• Topic: Development, Economics, International Trade and Finance, Nationalism
  • Publication Date: 05-2007
  • Content Type: Policy Brief
  • Institution: The Organisation for Economic Co-operation and Development
  • Abstract: Despite a sharp housing market correction, overall growth has been holding up fairly well. Strong foreign demand and a decline in import growth have slowed the rise in the external deficit. With activity near capacity limits, some inflationary pressures have emerged. Reining them in without stifling growth is the main challenge for monetary policy. Looking further ahead, the key challenges are to sustain healthy growth and ensure fiscal sustainability in the face of population ageing. Against this backdrop, the Survey focuses on the following issues: Enhancing the economy's growth potential. Trend growth is slowing because labour productivity gains, though remaining high, no longer suffice to compensate for the deceleration in potential employment due mainly to demographic factors. Prospects for productivity growth appear favourable, but further efficiency gains could be achieved by tackling unfinished business in the area of structural reform. Labour supply could be boosted by increasing work incentives for the disabled, raising the earned income tax credit and delaying retirement eligibility.
  • Topic: Development, Economics, Markets
  • Political Geography: United States
  • Publication Date: 05-2007
  • Content Type: Policy Brief
  • Institution: The Organisation for Economic Co-operation and Development
  • Abstract: Growth performance over the last decade has been among the best in the OECD, though a precise calibration is not yet possible following the recent revisions to GDP data. High growth has been driven by a range of factors, some of which are transitory. It is particularly encouraging that growth has been sustained over the last two years, despite substantial fiscal consolidation, mainly being driven by investment and exports. However, significant further reforms are needed to ensure that good performance is sustained in the years to come. It is imperative to use this period of strong performance to tackle remaining weaknesses in product and labour markets and move fiscal policy further towards a sustainable position by vigorous continued consolidation and pension reform. The key challenge, in terms of political economy, is to manage the required reforms in a context where society may be unduly complacent because the “good times” appear to be continuing.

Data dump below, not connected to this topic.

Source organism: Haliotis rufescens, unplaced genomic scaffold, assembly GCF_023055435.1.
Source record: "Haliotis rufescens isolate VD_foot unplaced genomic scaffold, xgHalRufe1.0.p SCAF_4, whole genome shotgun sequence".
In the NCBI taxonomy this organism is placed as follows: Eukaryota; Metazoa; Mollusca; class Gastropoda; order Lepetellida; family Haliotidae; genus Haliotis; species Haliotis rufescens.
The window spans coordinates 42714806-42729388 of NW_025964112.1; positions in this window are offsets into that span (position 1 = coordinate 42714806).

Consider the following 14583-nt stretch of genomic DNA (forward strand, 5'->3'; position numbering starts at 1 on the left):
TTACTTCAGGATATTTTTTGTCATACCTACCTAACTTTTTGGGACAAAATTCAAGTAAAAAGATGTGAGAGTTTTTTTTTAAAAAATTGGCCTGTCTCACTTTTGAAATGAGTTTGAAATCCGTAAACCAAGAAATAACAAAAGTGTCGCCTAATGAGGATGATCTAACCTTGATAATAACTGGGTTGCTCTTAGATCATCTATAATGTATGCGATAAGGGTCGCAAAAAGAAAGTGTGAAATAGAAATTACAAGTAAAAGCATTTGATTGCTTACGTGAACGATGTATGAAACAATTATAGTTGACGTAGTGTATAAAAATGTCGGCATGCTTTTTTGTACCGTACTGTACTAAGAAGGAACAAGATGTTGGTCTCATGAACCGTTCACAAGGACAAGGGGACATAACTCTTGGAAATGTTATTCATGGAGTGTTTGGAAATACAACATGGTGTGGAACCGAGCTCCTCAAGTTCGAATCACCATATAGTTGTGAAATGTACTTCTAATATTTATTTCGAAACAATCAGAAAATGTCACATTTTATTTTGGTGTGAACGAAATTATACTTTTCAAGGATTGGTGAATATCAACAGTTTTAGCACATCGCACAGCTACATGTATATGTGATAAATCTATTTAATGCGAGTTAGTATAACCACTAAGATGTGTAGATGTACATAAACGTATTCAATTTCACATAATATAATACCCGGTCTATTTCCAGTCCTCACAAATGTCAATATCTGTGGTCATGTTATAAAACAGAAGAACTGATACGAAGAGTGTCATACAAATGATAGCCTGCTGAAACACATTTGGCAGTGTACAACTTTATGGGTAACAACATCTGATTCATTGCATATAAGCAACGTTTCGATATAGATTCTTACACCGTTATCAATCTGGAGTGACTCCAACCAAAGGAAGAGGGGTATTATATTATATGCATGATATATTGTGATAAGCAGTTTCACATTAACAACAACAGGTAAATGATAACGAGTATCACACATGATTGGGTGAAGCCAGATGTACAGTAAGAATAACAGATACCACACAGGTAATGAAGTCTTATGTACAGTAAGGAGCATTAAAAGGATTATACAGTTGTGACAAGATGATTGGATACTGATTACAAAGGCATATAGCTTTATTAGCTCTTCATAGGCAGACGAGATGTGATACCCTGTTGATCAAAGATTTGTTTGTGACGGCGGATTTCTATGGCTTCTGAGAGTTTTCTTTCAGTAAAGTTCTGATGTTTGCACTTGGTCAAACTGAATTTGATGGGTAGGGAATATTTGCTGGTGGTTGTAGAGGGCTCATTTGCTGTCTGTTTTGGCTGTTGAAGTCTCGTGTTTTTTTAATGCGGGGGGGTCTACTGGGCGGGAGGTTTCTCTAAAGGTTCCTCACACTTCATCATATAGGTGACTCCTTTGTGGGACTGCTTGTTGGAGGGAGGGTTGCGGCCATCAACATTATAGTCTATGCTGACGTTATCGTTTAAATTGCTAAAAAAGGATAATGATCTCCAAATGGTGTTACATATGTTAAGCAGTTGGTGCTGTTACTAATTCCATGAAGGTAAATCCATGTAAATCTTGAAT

• Topic: Development, Economics, International Trade and Finance
  • Political Geography: Europe, Greece
  • Publication Date: 06-2007
  • Content Type: Policy Brief
  • Institution: The Organisation for Economic Co-operation and Development
  • Abstract: A welcome economic recovery is under way in Italy. In part, this reflects the cyclical upswing in the rest of Europe, but there are also early signs of a more fundamental improvement, notably in terms of export and labour market performance. Even so, medium-term prospects remain challenging: Total factor productivity shows little signs of resurgence, high public indebtedness threatens fiscal sustainability and population ageing looms large. Without further reforms to restore economic dynamism, living standards will be dragged down relative to other countries. This Survey discusses policies undertaken by the government to address these challenges, notably to boost competition on product markets, achieve fiscal sustainability and make fiscal federalism work – all in support of growth and adjustment.
  • Topic: Development, Economics, International Trade and Finance
  • Political Geography: Europe, Italy
  • Publication Date: 06-2007
  • Content Type: Policy Brief
  • Institution: The Organisation for Economic Co-operation and Development
  • Abstract: Governments have long been engaged in providing goods or services to their citizens that could, in some form, be provided by the private sector. The trend over the past few decades, however, has been to transfer these functions, and the state-owned assets used to provide them, to private hands. The most common method, and the one usually preferred, is privatisation, or outright sale or transfer of ownership of the relevant assets to one or more private parties. A second, however, is concessions.